A long, long time ago, in a galaxy just like ours….
Let’s let’s try that again.
Some of you might recall a time when a popular idea regarding mental illness was that the fault, dear reader, was not in our genes but in the way we communicated with each other.
In the mid-1950s, a number of social scientists and psychotherapists developed proposals that attributed schizophrenia to the exposure to, and participation in, dysfunctional communication patterns in the family.
Some of the concepts flying around like drunken pelicans included “double-bind communication,” “pseudomutuality, and “pseudohostility.” (For a nifty overview, circa 1997, see this article.)
It was an intriguing idea that sort of jelled with a lot of us Homo saps who viewed mental illness as w-a-a-a-y more environmentally than genetically determined. And even into the early 1960s, the majority of undergrad psych students would feel compelled to agree.
Today, in the nature versus nurture game, we tend to be interactionists in our view of schizophrenia. We know it to be a debilitating mental disorder affecting one in 100 people worldwide, that most cases aren’t detected until a person starts experiencing symptoms like delusions and hallucinations as a teenager or adult. And by that time, the disease has often progressed so far that it can be difficult to treat.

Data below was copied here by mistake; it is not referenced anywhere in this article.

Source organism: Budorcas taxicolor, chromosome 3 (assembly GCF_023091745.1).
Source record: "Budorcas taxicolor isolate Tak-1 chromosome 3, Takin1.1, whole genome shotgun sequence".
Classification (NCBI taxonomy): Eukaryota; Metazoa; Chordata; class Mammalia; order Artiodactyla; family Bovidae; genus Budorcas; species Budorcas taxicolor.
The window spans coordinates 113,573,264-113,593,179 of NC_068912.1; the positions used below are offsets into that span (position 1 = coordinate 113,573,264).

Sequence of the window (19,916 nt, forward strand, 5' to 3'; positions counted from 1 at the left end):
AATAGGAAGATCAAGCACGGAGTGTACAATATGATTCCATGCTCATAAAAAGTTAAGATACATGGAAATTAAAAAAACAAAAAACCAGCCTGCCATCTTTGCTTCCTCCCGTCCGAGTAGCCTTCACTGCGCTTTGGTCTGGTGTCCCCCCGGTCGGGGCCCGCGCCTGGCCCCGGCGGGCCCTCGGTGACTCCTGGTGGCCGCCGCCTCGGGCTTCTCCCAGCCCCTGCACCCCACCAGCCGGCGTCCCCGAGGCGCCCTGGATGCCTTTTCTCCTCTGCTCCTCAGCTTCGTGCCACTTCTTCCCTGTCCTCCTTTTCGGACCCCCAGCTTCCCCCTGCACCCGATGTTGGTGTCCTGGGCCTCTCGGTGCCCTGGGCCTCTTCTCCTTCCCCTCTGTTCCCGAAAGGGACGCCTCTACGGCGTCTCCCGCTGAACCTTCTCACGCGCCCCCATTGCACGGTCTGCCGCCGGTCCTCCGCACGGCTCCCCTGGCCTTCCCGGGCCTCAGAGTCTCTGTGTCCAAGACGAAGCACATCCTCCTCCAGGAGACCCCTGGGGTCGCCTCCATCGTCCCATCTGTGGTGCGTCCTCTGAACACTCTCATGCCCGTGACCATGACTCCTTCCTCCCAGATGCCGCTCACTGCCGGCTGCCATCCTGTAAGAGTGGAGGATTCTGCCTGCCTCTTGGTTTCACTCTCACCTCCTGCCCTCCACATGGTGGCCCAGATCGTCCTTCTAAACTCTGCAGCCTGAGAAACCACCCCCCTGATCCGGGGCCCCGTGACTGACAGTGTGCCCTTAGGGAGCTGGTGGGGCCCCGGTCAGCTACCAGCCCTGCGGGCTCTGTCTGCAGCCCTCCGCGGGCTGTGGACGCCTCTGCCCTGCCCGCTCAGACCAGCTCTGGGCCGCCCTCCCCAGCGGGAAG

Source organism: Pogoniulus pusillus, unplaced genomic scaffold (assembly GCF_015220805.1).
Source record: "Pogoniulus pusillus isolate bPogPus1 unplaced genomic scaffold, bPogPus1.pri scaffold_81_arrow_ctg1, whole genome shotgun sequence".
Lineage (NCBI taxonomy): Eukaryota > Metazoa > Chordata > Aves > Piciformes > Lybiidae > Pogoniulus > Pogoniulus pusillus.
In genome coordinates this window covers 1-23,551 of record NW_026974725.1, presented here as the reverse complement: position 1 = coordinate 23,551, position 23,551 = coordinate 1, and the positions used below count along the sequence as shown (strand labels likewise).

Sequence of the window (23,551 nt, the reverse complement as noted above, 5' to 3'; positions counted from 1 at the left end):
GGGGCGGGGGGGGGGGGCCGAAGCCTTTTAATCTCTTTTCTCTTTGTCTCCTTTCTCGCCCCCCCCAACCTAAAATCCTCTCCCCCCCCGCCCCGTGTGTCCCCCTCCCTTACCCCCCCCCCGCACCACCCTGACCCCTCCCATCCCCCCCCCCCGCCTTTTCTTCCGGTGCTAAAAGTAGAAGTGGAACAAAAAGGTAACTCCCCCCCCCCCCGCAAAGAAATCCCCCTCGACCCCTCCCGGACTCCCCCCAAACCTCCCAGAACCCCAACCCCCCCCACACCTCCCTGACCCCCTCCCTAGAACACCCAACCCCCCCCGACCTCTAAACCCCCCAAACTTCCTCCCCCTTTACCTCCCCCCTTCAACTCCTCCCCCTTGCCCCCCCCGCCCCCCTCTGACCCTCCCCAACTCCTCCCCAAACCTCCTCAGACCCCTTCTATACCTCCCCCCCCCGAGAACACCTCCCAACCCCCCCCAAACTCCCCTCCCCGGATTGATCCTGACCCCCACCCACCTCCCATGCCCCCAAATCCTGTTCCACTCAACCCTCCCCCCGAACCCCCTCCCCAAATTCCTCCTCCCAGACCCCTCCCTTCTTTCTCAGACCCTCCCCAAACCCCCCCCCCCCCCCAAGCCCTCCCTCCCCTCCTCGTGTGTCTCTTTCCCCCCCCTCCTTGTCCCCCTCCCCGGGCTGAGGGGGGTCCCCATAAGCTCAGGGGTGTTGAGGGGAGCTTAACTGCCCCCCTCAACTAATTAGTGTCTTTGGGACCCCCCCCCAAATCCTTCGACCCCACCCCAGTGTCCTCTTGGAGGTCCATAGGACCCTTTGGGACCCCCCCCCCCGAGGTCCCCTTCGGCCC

Now new research published online in the American Journal of Psychiatry offers the first evidence that early neonatal brain development may be abnormal in males at genetic risk fo schizophrenia.
The scientists used ultrasound and MRI to examine brain development in 26 babies born to mothers with schizophrenia. (Having a first-degree relative with the disease raises a person’s risk of schizophrenia to one in 10.)
Among boys, the high-risk babies had larger brains and larger lateral ventricles—fluid-filled spaces in the brain—than babies of mothers with no psychiatric illness. The new findings were detectable in babies only a few weeks old.
“It allows us to start thinking about how we can identify kids at risk for schizophrenia very early and whether there things that we can do very early on to lessen the risk,” says lead study author John H. Gilmore, MD, professor of psychiatry and director of the UNC Schizophrenia Research Center.
“Could it be that enlargement is an early marker of a brain that’s going to be different?” Gilmore speculates.
No difference was found in brain size among girls in the study. This fits the overall pattern of schizophrenia, which is more common, and often more severe, in males.
The findings, o course, do not necessarily mean the boys with larger brains will develop schizophrenia. Relatives of people with schizophrenia sometimes have subtle brain abnormalities but exhibit few or no symptoms.
“This is just the very beginning,” said Gilmore. “We’re following these children through childhood.”
The team will continue to measure the children’s brains and will also track their language skills, motor skills and memory development. They will also continue to recruit women to the study to increase the sample size.